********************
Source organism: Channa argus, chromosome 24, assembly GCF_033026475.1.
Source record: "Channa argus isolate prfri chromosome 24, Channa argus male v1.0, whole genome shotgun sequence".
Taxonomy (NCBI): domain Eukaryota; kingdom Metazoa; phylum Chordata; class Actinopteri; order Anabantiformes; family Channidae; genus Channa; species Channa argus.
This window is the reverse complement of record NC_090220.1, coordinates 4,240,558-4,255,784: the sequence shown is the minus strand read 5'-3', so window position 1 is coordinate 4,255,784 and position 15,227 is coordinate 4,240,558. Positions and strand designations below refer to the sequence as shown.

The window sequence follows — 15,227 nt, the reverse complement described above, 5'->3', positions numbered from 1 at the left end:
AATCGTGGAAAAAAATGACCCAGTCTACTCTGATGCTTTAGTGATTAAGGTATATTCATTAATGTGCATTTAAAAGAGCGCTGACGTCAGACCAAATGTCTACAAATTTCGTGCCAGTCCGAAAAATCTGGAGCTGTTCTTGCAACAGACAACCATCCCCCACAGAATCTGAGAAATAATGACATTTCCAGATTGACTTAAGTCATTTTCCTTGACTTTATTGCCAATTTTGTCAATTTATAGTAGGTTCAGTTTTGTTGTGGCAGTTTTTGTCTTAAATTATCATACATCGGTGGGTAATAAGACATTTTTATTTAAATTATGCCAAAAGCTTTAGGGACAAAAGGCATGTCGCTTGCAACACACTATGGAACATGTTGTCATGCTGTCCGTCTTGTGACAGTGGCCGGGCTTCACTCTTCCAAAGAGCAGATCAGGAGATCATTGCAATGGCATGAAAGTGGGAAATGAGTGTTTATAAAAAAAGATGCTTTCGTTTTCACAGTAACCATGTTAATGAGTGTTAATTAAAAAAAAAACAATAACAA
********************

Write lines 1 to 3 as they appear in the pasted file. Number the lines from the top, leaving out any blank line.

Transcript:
Source organism: Channa argus, chromosome 24, assembly GCF_033026475.1.
Source record: "Channa argus isolate prfri chromosome 24, Channa argus male v1.0, whole genome shotgun sequence".
Taxonomy (NCBI): domain Eukaryota; kingdom Metazoa; phylum Chordata; class Actinopteri; order Anabantiformes; family Channidae; genus Channa; species Channa argus.